Us Directed by Jordan Peele (R)

In 2017, comedian Jordan Peele moved behind the camera, transitioning from a skit-based basic cable show to the big screen with Get Out. Peele collected Oscar gold for his genre-based study of race relations and paranoia, setting himself up for great expectations. He landed on Us, concocting another twisty chiller, this time dialing down the social commentary for a more straightforward freak-out, or at least as straightforward as Peele ever gets.


The Twilight Zone fanatic (Peele is currently in charge of the upcoming reboot) offers a second round of weirdness and violence, with greater emphasis on chase sequences and extended exposition.


Us is undeniably effective, but only when Peele settles into a groove of macabre events. Overall, it plays much like his previous effort, with spine-chilling developments chased by tepid comedy.


Photo courtesy of Monkeypaw Productions

Us is a straightforward freak-out. Or at least as straightforward as Jordan Peele ever gets.


Hitting the road for a summer vacation, Gabe (Winston Duke) and Adelaide (Lupita Nyong’o) are bringing their children, Zora (Shahadi Wright Joseph) and Jason (Evan Alex), to Adelaide’s childhood home in the beach community of Santa Cruz. But Adelaide remains on edge, unable to shake a memory from 1986, when she was separated from her parents and found her way into a mysterious funhouse.


Newly disturbed by the experience, Adelaide demands to leave, only to find the way out blocked by a family of doppelgängers, or “The Tethered.” Adelaide’s twin, Red (Nyong’o), organizes a systematic extermination of the vacationers, unleashing Abraham (Duke), pyromaniac Pluto (Alex), and Umbrae (Joseph), commencing a long night of survival.


Us lays the foundation for Adelaide’s unrest by taking audiences back to 1986, with the little girl and her parents trying to enjoy a night on the Santa Cruz boardwalk. While her mother visits the restroom and her father plays a game, Adelaide wanders off to the beach, entering a funhouse that contains a discovery that shakes the girl to her core.


Us reunites with Adelaide as she and her family make their way to California, putting the skittish character into contact with memories of dance ambition and her experience inside the funhouse.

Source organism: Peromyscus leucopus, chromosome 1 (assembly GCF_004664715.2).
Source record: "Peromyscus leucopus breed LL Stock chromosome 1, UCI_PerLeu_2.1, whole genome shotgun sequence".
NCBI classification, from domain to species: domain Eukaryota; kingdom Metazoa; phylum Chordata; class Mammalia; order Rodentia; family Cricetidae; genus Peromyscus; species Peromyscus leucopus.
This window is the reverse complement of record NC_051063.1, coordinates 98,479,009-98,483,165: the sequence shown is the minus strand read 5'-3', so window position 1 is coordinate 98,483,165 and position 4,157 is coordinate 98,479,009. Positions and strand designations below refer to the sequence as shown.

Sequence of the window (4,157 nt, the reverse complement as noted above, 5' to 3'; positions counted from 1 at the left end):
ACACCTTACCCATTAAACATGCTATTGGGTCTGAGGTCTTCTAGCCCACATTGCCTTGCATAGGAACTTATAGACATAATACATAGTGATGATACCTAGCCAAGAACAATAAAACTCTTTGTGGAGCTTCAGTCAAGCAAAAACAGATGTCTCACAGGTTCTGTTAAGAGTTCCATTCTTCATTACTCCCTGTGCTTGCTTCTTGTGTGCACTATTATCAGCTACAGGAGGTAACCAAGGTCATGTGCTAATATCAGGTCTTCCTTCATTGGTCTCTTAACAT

The disorientation is increased when the gang meets up with pals Kitty (Elisabeth Moss) and Josh (Tim Heidecker), married alcoholics who only contribute to Adelaide’s anxiety about the whole trip.


Peele delivers an intriguing set-up, culminating with the reveal of doppelgängers armed with golden shears, ready to slice into their enemy.


Such antagonism powers the central mystery, with Red trying to subdue Adelaide but not kill her right away, making the mother watch as shadow figures hunt down Gabe and the children.


They’re feral creatures, possibly, and contribute to the slasher vibe, which, after introductions, is essentially a series of chase set pieces, with each family member squaring off against their evil twin. It’s exciting, with a few grisly turns and a strengthening of character confidence to butter up the suspense.


Peele oversees impressive technical achievements, finding stellar cinematography in Mike Gioulakis, who masters the lighting, and a pleasingly aggressive score by Michael Abels. Peele’s attention to detail carries over from Get Out, and when he concentrates on panicky endeavors, he scores major thrills.


But Us ultimately doesn’t hold together, at least not in a single viewing. A few questions aren’t answered by the finale, which sticks a giant exposition dump at the end, dragging the endeavor to an unsatisfying close. (Horror buffs will be well ahead of the screenplay’s mischief.) Also throttling the viewing experience is comedy. Jokes tend to let the air out of scares, replicating the Get Out formula, only goofballery and sass seem even more out of place here.


Us doesn’t have a killer finale or sustained horror, but it’s more technically adventurous than Peele’s debut, showcasing encouraging cinematic development diminished by a few iffy filmmaking habits.

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